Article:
1970 Volume 36 Issue 4 Pages 266-274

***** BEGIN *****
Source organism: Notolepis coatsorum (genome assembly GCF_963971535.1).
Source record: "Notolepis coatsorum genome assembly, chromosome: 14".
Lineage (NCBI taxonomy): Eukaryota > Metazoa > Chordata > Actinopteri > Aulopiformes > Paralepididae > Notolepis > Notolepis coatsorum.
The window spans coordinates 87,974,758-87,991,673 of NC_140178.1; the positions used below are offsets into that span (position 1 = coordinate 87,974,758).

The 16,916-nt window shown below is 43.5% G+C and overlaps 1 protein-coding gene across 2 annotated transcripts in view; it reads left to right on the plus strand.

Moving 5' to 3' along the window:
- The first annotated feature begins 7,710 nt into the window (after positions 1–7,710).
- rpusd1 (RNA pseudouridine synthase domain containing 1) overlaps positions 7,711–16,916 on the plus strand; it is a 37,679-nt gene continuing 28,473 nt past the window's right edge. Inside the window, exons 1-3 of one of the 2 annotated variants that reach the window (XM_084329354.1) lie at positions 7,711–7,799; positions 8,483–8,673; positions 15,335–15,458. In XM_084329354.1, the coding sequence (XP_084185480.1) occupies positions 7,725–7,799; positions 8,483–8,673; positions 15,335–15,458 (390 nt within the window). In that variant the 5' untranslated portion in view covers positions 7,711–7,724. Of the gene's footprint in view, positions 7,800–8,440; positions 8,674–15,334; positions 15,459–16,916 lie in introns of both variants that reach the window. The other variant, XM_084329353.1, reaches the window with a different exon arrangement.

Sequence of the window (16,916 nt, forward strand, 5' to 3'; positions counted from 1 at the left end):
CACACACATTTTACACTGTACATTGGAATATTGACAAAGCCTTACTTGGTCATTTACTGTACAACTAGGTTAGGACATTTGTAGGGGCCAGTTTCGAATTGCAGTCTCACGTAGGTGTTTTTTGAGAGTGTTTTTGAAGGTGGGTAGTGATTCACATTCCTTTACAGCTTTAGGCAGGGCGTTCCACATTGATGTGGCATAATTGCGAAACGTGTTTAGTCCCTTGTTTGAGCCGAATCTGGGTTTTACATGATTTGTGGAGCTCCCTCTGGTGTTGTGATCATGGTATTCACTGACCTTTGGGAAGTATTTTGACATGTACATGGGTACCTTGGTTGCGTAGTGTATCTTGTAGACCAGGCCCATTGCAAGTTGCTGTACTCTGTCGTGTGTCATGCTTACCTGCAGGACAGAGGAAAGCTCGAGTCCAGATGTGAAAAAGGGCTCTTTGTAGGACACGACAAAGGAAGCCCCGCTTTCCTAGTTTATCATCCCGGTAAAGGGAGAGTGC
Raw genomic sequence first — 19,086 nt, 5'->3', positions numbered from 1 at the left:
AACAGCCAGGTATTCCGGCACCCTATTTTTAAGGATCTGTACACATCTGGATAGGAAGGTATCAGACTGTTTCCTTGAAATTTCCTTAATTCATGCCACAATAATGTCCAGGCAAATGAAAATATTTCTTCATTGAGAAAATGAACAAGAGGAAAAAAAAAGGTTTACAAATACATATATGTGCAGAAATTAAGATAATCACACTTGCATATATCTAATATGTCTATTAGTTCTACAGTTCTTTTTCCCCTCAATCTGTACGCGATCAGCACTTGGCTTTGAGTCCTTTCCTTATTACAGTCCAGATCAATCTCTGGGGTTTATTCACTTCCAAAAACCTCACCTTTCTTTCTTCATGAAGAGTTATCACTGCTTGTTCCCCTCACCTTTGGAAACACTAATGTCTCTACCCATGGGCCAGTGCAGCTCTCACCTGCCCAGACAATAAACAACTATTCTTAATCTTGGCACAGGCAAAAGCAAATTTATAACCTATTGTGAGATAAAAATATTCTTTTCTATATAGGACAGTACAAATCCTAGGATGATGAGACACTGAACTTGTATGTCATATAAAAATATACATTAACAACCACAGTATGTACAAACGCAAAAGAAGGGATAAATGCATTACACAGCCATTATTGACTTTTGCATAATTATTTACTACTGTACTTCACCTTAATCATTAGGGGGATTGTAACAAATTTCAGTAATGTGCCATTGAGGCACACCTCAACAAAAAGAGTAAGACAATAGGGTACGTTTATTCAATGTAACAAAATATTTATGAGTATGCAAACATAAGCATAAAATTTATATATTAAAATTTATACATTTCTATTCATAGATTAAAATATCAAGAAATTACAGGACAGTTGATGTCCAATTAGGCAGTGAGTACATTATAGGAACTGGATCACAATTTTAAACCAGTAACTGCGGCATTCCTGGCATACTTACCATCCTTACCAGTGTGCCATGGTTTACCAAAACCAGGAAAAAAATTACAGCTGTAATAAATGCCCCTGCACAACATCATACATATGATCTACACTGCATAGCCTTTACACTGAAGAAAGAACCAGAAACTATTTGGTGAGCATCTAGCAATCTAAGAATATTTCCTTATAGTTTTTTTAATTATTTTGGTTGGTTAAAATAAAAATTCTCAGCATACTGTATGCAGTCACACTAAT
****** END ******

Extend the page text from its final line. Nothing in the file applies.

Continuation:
A virus diseaase of soybeans, characterized by a rugosity of leaves and a dwarfing of plants, has been found in Hokkaido District since about 1952. The disease causes a severe damage to soybean crops. This virus, designated as soybean dwarf virus (SDV), was transmitted by the aphid, Aulacorthum solani (Kaltenbach), but not by sap inoculation nor through seeds. Of 43 species of plants in 10 families, which were inoculated by the aphids, 13 leguminous species were found to be infected with the virus. All soybean varieties tested were susceptible, though they differed in their symptom expression. The aphid was able to acquire the virus by feeding on infected soybean plants for 30-60min, and viruliferous aphids reared on source plants could transmit the virus to healthy soybean seedlings during a period of 10-30min. The longer the periods of acquisition and inoculation feedings, the higher was the transmission rate. The minimum latent period in the aphid vector was between 15 and 27hr. In serial transmission tests, the aphids retained their infectivity through molting and for periods of up to 21 days, but most of them lost infectivity in the later transfers. Although the transmission pattern of SDV is quite similar to that of other circulative aphid-borne viruses, SDV differs from any previously described virus on the basis of host range, symptoms, and vector species.